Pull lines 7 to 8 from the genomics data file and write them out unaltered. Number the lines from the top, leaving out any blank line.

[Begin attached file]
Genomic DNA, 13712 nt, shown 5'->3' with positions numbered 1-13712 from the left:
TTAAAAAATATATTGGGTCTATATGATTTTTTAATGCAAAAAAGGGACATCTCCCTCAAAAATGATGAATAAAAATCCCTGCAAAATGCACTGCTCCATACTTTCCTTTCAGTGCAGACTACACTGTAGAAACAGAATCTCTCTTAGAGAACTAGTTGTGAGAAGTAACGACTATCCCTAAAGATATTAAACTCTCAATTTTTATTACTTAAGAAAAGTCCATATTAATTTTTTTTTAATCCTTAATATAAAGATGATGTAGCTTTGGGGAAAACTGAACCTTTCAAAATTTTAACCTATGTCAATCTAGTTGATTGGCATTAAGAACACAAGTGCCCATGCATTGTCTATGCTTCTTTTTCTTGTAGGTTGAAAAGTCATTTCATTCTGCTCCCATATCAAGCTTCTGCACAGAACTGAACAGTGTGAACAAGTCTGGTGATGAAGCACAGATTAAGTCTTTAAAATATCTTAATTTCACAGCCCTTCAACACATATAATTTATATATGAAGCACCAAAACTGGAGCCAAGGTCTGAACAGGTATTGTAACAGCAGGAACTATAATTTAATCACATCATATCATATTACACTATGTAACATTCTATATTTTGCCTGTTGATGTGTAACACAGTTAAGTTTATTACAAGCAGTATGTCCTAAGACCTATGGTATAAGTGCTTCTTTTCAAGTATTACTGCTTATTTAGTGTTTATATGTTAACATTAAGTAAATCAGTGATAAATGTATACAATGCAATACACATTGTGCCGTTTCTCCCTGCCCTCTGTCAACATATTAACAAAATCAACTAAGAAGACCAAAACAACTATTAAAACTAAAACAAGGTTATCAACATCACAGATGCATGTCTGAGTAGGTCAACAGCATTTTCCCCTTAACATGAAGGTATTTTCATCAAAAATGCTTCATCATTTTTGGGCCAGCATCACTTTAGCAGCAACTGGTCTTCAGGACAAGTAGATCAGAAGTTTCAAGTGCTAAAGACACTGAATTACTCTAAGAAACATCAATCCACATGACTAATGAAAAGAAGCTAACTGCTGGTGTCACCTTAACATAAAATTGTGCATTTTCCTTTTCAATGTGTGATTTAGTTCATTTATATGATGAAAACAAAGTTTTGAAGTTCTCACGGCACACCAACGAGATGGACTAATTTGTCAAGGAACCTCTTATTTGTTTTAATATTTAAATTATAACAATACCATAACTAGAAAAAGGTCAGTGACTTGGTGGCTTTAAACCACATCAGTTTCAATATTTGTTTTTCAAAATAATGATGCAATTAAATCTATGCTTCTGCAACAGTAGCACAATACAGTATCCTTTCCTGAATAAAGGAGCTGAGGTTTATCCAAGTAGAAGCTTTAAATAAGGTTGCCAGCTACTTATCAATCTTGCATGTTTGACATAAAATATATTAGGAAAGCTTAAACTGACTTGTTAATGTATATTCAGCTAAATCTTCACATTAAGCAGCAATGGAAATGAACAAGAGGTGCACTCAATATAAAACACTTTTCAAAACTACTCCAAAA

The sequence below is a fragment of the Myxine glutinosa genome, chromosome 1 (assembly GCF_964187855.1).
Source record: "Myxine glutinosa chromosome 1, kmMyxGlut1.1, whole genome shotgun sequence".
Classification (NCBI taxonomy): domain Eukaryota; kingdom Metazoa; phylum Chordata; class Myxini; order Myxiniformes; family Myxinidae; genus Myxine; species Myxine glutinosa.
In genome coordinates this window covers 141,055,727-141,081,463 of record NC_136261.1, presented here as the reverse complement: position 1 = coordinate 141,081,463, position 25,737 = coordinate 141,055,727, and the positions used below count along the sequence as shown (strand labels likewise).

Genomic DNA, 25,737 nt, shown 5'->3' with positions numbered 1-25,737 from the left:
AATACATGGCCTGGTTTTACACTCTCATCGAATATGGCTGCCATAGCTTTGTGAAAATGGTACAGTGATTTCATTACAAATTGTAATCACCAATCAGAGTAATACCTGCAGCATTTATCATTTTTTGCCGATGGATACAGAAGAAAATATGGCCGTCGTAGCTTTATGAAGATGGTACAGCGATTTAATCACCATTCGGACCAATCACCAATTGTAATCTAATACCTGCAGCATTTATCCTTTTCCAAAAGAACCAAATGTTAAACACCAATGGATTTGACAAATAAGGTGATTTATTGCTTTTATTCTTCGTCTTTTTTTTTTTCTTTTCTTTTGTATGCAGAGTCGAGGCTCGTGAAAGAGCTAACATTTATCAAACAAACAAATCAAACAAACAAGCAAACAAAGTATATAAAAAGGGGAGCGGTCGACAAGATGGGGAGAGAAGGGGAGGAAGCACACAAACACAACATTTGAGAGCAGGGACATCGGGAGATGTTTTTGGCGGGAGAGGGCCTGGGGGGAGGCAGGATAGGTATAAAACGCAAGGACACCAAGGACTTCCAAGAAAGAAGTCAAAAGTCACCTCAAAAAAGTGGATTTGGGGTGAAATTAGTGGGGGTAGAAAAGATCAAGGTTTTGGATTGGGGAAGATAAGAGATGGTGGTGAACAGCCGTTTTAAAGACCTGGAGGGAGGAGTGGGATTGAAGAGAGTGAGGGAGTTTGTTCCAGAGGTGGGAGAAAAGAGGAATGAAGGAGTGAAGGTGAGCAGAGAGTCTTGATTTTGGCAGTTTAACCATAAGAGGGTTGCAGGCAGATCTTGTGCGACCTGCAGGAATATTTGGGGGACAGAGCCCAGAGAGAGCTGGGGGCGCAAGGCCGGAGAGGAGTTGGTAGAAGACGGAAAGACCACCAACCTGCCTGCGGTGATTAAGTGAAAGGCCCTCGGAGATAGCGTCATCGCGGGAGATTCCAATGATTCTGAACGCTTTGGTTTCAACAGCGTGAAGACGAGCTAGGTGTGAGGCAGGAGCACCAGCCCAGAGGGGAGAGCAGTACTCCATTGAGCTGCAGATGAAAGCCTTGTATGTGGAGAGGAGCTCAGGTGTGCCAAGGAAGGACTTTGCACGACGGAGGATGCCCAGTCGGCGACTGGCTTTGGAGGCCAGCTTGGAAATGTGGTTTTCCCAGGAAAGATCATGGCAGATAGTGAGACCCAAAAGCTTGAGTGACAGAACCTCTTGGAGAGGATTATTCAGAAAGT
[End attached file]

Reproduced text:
Genomic DNA, 25,737 nt, shown 5'->3' with positions numbered 1-25,737 from the left:
AATACATGGCCTGGTTTTACACTCTCATCGAATATGGCTGCCATAGCTTTGTGAAAATGGTACAGTGATTTCATTACAAATTGTAATCACCAATCAGAGTAATACCTGCAGCATTTATCATTTTTTGCCGATGGATACAGAAGAAAATATGGCCGTCGTAGCTTTATGAAGATGGTACAGCGATTTAATCACCATTCGGACCAATCACCAATTGTAATCTAATACCTGCAGCATTTATCCTTTTCCAAAAGAACCAAATGTTAAACACCAATGGATTTGACAAATAAGGTGATTTATTGCTTTTATTCTTCGTCTTTTTTTTTTTCTTTTCTTTTGTATGCAGAGTCGAGGCTCGTGAAAGAGCTAACATTTATCAAACAAACAAATCAAACAAACAAGCAAACAAAGTATATAAAAAGGGGAGCGGTCGACAAGATGGGGAGAGAAGGGGAGGAAGCACACAAACACAACATTTGAGAGCAGGGACATCGGGAGATGTTTTTGGCGGGAGAGGGCCTGGGGGGAGGCAGGATAGGTATAAAACGCAAGGACACCAAGGACTTCCAAGAAAGAAGTCAAAAGTCACCTCAAAAAAGTGGATTTGGGGTGAAATTAGTGGGGGTAGAAAAGATCAAGGTTTTGGATTGGGGAAGATAAGAGATGGTGGTGAACAGCCGTTTTAAAGACCTGGAGGGAGGAGTGGGATTGAAGAGAGTGAGGGAGTTTGTTCCAGAGGTGGGAGAAAAGAGGAATGAAGGAGTGAAGGTGAGCAGAGAGTCTTGATTTTGGCAGTTTAACCATAAGAGGGTTGCAGGCAGATCTTGTGCGACCTGCAGGAATATTTGGGGGACAGAGCCCAGAGAGAGCTGGGGGCGCAAGGCCGGAGAGGAGTTGGTAGAAGACGGAAAGACCACCAACCTGCCTGCGGTGATTAAGTGAAAGGCCCTCGGAGATAGCGTCATCGCGGGAGATTCCAATGATTCTGAACGCTTTGGTTTCAACAGCGTGAAGACGAGCTAGGTGTGAGGCAGGAGCACCAGCCCAGAGGGGAGAGCAGTACTCCATTGAGCTGCAGATGAAAGCCTTGTATGTGGAGAGGAGCTCAGGTGTGCCAAGGAAGGACTTTGCACGACGGAGGATGCCCAGTCGGCGACTGGCTTTGGAGGCCAGCTTGGAAATGTGGTTTTCCCAGGAAAGATCATGGCAGATAGTGAGACCCAAAAGCTTGAGTGACAGAACCTCTTGGAGAGGATTATTCAGAAAGT